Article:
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Warehouse Layout and Design Principles

Posted by Corey Anderson on November 11, 2014

There are several basic principles that apply to designing and running an effective distribution center operation. Without the proper layout and design of your distribution center, no matter the square footage, you will be facing capacity issues, decrease in productivity, and storage inadequacies. This is a short list of these areas that should be addressed in your warehouse operations planning and facility layout.

  • Use the cube. Make sure you are utilizing the potential storage space/cube of the distribution center. Ensure that vertical space as well as individual location cubic capacity is fully utilized. Maximize cube as well as ground level square feet.
  • Focus on slotting, replenishment, and location control system. These three activities form the backbone of the operation and should be given the appropriate attention. If they are cared for, much of the rest of the operation will run effectively.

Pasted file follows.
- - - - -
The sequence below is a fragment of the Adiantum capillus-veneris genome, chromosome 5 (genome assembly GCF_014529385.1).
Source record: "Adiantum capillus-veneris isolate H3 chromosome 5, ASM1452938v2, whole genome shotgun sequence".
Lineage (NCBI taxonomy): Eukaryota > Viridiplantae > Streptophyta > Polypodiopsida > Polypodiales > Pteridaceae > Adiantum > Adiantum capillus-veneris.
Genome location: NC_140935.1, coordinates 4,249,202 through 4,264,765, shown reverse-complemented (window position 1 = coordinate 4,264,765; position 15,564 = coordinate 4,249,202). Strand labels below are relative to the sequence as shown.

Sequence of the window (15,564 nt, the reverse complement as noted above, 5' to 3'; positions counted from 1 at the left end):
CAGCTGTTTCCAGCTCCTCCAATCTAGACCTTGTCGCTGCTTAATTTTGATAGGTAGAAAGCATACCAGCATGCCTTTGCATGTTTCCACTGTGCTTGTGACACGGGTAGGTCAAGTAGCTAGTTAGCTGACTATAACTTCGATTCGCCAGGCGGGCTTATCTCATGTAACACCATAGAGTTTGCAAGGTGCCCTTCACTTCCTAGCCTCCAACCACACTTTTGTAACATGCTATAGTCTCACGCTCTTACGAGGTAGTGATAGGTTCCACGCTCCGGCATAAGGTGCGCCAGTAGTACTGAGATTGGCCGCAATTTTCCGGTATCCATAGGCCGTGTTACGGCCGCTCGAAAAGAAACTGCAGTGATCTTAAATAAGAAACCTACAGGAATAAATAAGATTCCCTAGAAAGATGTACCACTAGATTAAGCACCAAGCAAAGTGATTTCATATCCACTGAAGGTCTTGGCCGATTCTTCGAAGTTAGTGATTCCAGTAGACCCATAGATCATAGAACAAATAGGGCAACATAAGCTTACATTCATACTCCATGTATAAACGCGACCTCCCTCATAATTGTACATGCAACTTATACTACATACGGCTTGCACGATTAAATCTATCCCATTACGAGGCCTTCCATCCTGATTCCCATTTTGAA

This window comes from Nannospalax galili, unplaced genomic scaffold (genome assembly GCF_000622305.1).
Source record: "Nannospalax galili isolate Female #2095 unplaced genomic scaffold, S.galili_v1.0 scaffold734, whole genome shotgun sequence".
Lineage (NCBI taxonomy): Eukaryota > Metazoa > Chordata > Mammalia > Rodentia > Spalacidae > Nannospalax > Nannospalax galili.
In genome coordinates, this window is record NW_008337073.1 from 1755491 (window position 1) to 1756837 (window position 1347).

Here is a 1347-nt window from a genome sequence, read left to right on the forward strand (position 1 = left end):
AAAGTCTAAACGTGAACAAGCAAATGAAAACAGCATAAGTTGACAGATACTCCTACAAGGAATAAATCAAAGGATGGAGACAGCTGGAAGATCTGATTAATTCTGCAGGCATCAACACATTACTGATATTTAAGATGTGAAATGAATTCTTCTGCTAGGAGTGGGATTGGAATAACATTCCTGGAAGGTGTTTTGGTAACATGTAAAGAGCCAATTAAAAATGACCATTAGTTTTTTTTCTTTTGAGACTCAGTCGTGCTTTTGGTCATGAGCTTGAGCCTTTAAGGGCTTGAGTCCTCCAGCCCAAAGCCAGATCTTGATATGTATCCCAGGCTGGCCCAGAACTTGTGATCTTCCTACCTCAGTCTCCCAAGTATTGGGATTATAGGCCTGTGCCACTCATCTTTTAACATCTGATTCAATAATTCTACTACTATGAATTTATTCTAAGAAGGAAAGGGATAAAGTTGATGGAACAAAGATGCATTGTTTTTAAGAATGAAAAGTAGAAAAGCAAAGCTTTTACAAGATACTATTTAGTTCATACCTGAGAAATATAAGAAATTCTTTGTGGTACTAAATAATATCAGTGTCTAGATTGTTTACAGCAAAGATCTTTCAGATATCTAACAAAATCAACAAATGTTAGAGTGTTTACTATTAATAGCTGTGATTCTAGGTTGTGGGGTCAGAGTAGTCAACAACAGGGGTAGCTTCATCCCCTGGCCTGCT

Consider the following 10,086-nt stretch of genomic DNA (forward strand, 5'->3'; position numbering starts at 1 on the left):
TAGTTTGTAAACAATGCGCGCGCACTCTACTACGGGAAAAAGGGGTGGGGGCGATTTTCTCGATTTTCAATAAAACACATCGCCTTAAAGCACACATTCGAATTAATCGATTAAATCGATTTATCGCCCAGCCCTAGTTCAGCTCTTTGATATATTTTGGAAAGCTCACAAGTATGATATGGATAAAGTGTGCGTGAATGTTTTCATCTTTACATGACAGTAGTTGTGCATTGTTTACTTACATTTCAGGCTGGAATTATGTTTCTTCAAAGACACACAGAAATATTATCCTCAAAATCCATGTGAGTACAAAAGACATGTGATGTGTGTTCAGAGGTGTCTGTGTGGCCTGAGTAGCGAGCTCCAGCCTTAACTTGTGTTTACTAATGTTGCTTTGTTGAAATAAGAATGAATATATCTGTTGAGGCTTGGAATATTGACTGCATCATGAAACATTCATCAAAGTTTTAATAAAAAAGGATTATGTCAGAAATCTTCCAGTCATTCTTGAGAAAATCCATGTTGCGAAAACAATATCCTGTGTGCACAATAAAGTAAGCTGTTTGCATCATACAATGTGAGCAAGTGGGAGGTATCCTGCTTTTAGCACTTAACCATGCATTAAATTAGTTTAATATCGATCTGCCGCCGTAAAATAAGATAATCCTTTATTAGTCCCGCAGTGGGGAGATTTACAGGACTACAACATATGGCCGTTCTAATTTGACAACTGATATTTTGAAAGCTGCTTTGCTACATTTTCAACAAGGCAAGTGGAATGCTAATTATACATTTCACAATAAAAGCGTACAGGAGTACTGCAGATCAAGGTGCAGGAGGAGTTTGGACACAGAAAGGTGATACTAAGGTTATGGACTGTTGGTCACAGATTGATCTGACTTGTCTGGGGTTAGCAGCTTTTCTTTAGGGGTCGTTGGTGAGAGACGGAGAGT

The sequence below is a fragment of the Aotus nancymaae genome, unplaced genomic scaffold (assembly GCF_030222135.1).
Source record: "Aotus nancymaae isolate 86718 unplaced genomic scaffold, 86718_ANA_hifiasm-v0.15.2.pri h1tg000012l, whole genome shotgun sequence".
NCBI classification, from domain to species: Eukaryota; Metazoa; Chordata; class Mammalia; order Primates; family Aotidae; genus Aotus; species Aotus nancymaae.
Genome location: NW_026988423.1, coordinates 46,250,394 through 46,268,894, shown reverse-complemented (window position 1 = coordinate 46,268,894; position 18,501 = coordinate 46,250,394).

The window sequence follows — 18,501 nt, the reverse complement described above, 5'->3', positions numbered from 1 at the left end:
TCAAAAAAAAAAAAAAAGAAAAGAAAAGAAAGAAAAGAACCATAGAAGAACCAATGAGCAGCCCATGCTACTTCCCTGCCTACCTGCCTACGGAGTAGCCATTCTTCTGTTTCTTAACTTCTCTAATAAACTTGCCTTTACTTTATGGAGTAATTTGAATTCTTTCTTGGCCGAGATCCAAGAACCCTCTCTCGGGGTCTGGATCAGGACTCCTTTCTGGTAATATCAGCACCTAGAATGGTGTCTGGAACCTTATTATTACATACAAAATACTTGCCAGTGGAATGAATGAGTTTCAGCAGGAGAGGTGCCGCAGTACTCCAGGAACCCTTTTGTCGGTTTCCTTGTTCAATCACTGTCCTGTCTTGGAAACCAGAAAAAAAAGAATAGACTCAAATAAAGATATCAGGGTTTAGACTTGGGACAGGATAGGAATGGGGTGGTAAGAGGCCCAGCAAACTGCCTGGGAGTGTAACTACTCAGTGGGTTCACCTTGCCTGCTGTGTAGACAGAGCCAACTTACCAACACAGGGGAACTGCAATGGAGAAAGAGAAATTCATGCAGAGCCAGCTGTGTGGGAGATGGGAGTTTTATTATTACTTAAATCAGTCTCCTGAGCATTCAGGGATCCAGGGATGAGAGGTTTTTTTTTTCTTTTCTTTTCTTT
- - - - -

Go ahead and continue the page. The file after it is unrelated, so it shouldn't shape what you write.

• Maintain flexibility in the operation and layout. Planning for unknown future changes to the business or fulfillment model is a necessity to avoid unnecessary costs to make unplanned changes to the facility and operation. Don’t develop a layout or process that is inflexible or not scalable.
  • Minimize congestion and interference with smooth flow. Avoid unnecessary congestion or overcrowding in the distribution center. The time lost due to overcrowding or congestion is significant.
  • Use a variety of location storage media for slotting and reserve as dictated by item cubic velocity. The “one size fits all” approach rarely works to maximize efficiency in space and labor performance.
  • Minimize travel walking time. Since more than half of the total labor time you pay for in the distribution center is spent walking, any efforts to reduce travel distance and time will pay off in reduced labor costs. Effective layout and slotting processes can help reduce walking time.
  • Use conveyors for horizontal transport of product. Whenever possible, the use of a simple transfer conveyor system can improve operating efficiencies by reducing handlings and walk time. Make sure the cost of the equipment is justified. Conveyor selection is based on the size and weight of the product and the throughput volume. Accumulation has to be planned for in any conveyor design.